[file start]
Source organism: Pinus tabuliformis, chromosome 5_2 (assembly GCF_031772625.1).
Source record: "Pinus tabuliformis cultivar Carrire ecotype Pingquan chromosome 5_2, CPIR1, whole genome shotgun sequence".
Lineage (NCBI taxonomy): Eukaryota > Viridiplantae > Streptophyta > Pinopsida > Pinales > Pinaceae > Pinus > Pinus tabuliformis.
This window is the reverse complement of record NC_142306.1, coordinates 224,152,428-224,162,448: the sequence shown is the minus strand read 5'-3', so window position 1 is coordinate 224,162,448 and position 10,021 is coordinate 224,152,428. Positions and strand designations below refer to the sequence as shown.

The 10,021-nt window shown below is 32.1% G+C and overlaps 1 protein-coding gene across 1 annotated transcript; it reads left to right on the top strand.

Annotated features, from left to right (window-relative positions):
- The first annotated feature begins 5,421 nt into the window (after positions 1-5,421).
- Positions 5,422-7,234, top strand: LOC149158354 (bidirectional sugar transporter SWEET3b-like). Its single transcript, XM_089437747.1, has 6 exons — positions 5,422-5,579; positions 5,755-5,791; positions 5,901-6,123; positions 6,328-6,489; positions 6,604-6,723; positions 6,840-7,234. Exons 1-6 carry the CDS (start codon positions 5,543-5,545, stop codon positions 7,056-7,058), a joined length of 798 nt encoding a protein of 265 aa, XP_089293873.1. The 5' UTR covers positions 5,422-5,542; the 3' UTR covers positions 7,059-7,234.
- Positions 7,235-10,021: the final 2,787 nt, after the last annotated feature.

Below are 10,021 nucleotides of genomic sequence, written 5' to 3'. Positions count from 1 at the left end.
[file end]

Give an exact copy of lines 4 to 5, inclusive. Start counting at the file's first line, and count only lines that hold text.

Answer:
This window is the reverse complement of record NC_142306.1, coordinates 224,152,428-224,162,448: the sequence shown is the minus strand read 5'-3', so window position 1 is coordinate 224,162,448 and position 10,021 is coordinate 224,152,428. Positions and strand designations below refer to the sequence as shown.

The 10,021-nt window shown below is 32.1% G+C and overlaps 1 protein-coding gene across 1 annotated transcript; it reads left to right on the top strand.